Mowed down

The federal Farm Bill leaves Mainers in the dust
By DEIRDRE FULTON  |  August 15, 2007
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"It affects urbanites, too." By Deirdre Fulton.
An extremely expensive piece of legislation — one that dictates how much food costs, what kinds of food we’re more likely to eat, and the viability of farming in America — is currently winding its way through Congress. The Farm Bill, which carries a price tag of more than $280-billion to be spent over the next five years, piles hundreds of millions of dollars in subsidies onto Midwestern and southeastern farmers, leaving Maine and other Northeastern states with the dregs at the bottom of the pork barrel — Maine ranks 43rd in the commodity-crop category of Farm Bill funding; all six New England states are in the bottom 10.

Most farming subsidies — by far — go to states that grow the “big five” commodity crops — corn, cotton, rice, wheat, and soy — and to Congressional districts served by members of the House Agricultural Committee, which, not coincidentally, is made up primarily of farm-state representatives. (Neither Maine representative serves on that committee now, though John Baldacci did before he left the House to run for governor.) Maine gets such a small chunk of federal Farm Bill money for its crops — about $7 million — that its share registers as zero percent of all state allocations on the Web site of eco-watchdog Environmental Working Group. (We do get more money than that: our share of the Farm Bill’s allocations for food stamps, school nutrition, and food-bank aid get the total to just shy of a billion dollars over five years, or 0.35 percent of total Farm Bill spending.)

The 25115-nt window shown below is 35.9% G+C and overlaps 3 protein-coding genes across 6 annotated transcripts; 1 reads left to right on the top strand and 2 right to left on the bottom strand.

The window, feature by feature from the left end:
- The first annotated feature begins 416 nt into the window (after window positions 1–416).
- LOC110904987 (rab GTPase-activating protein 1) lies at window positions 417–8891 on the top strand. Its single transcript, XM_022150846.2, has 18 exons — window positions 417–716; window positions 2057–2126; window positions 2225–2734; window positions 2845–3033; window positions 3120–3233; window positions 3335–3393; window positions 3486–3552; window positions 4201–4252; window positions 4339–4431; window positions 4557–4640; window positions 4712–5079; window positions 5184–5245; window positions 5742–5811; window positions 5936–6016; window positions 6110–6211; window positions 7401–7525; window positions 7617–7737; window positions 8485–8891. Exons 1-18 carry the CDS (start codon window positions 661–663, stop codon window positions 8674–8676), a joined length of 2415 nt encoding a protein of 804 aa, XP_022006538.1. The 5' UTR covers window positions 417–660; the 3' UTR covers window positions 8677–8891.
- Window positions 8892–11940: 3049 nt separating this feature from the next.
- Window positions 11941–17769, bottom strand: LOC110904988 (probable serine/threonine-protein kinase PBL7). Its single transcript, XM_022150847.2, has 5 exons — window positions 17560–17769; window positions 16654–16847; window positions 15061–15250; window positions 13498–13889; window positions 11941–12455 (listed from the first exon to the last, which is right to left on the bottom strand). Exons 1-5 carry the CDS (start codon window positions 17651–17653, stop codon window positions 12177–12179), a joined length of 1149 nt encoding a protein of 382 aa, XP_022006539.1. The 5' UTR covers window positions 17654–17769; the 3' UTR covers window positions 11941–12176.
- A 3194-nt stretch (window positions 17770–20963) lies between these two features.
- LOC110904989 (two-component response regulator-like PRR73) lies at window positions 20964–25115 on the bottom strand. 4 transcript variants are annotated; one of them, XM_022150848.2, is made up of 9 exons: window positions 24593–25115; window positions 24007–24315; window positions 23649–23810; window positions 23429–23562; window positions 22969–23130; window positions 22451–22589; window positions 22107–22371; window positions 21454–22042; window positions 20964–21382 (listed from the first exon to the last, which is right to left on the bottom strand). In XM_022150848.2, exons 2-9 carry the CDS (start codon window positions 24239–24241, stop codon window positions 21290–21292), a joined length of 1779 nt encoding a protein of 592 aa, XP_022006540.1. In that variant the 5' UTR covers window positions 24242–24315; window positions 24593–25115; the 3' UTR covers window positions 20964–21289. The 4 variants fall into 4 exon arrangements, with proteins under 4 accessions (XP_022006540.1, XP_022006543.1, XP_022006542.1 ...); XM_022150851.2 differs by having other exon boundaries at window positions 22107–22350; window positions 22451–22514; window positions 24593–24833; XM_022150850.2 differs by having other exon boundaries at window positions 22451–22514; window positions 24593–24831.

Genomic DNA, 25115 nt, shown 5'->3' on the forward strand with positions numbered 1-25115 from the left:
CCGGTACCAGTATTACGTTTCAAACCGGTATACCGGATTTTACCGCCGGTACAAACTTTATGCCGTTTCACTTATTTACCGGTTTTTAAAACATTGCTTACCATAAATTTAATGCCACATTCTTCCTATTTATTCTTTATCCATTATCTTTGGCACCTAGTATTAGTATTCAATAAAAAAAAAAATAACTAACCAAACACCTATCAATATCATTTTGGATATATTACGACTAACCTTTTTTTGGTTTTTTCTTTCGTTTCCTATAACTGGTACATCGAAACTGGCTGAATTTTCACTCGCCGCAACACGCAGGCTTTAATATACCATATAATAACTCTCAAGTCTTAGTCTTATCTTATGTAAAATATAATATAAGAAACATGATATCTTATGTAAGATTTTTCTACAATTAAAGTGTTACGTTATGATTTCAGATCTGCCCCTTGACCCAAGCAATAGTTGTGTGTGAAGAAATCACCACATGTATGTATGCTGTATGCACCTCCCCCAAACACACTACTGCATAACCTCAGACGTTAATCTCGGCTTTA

This state’s farmers don’t grow much of the big five commodities; Maine’s most lucrative agricultural earners are potatoes, blueberries, and dairy. Many of Maine’s 7196 farms grow food you’d see at a Saturday farmer’s market in Deering Oaks Park. All these types of small-to-medium, often family-run farms benefit from other money sources in the Farm Bill — such as cash set aside for “specialty crops” (basically anything other than the big five), organic farming, or for environmental stewardship and conservation. Compared with the rivers of money that go to the heavily-subsidized crops, these funds are a trickle. They don’t have to be.

When the Farm Bill came up for its every-five-year reauthorization in 2007, some politicians and policy makers saw an opportunity for much-needed reform of a system that funds big agribusiness farms at the drastic expense of smaller operations in other regions. It’s difficult for individual legislators to make an impact on sweeping legislation that stirs the regional-politics pot while it also addresses bipartisan, nationwide concerns like hunger and healthy foods in schools. But many people thought that 2002’s Farm Bill fiasco would make reform unavoidable this time around. In May 2002, Iowa Republican Charles Grassley was so disappointed with the amount of federal subsidies stuffed into that year’s bill that he told the Portland Press Herald: “This will make it so hard to win urban support in the future that this bill may very well be the last farm bill to grind its way through Washington.”

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